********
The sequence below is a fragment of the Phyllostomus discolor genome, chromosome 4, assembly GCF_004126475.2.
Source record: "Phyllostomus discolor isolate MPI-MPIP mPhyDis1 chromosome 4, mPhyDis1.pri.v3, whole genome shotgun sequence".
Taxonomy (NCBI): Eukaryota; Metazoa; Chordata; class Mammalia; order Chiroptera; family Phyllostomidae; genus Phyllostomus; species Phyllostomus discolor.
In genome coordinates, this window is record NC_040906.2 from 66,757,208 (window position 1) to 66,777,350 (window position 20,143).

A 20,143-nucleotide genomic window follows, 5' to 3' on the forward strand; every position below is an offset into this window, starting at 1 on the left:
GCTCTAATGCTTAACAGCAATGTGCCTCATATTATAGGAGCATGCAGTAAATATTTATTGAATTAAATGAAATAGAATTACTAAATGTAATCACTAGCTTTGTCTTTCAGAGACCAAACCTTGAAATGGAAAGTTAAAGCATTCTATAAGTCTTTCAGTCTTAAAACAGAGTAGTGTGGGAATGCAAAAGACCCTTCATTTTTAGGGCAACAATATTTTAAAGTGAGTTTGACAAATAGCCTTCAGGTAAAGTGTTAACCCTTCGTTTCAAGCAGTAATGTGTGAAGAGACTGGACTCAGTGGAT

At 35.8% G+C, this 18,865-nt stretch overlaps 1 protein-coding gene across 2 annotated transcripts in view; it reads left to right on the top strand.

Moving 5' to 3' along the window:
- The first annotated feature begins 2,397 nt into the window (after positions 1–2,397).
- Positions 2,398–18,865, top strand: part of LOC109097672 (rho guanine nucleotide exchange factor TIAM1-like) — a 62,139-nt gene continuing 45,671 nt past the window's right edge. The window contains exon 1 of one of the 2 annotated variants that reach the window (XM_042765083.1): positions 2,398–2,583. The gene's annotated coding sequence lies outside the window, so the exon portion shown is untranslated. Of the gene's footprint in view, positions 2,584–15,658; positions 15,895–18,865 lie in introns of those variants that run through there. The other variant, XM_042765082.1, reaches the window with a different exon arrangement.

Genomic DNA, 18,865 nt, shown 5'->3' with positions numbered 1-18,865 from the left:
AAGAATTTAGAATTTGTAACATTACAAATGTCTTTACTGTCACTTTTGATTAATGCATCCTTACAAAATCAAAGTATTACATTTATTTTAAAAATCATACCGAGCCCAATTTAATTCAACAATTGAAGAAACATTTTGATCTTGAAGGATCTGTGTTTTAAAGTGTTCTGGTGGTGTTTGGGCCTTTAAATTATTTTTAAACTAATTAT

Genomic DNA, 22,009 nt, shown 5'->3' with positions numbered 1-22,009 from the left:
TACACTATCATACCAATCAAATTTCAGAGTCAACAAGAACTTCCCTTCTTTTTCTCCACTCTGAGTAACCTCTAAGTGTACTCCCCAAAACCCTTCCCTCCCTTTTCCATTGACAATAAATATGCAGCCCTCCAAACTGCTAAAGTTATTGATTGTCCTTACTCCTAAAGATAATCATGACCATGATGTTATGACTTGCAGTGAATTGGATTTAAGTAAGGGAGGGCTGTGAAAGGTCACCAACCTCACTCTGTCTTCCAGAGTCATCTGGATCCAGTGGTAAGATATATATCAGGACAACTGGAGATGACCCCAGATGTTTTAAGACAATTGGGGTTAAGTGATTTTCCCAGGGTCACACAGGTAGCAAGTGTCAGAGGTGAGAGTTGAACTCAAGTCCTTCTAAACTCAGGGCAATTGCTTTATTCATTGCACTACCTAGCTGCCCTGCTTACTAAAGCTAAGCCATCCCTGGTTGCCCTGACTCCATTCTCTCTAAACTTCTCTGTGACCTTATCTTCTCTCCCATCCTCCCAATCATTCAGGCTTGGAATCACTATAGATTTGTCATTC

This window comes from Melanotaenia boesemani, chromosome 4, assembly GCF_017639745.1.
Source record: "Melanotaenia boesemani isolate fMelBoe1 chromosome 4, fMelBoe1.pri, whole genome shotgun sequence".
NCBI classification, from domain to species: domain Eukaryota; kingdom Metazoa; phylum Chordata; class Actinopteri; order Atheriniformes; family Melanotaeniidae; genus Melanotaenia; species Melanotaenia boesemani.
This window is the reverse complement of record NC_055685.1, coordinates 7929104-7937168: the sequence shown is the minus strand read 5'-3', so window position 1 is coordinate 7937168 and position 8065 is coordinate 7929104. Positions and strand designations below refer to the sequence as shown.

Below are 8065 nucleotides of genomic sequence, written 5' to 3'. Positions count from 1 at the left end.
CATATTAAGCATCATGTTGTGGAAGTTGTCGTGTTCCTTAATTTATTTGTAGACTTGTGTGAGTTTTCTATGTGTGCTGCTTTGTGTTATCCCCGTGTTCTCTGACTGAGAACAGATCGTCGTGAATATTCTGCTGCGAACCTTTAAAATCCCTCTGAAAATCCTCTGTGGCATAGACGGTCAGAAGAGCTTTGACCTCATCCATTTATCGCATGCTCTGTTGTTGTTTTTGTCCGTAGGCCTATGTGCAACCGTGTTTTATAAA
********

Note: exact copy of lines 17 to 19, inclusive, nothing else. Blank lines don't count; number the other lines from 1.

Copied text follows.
NCBI classification, from domain to species: domain Eukaryota; kingdom Metazoa; phylum Chordata; class Actinopteri; order Atheriniformes; family Melanotaeniidae; genus Melanotaenia; species Melanotaenia boesemani.
This window is the reverse complement of record NC_055685.1, coordinates 7929104-7937168: the sequence shown is the minus strand read 5'-3', so window position 1 is coordinate 7937168 and position 8065 is coordinate 7929104. Positions and strand designations below refer to the sequence as shown.

Below are 8065 nucleotides of genomic sequence, written 5' to 3'. Positions count from 1 at the left end.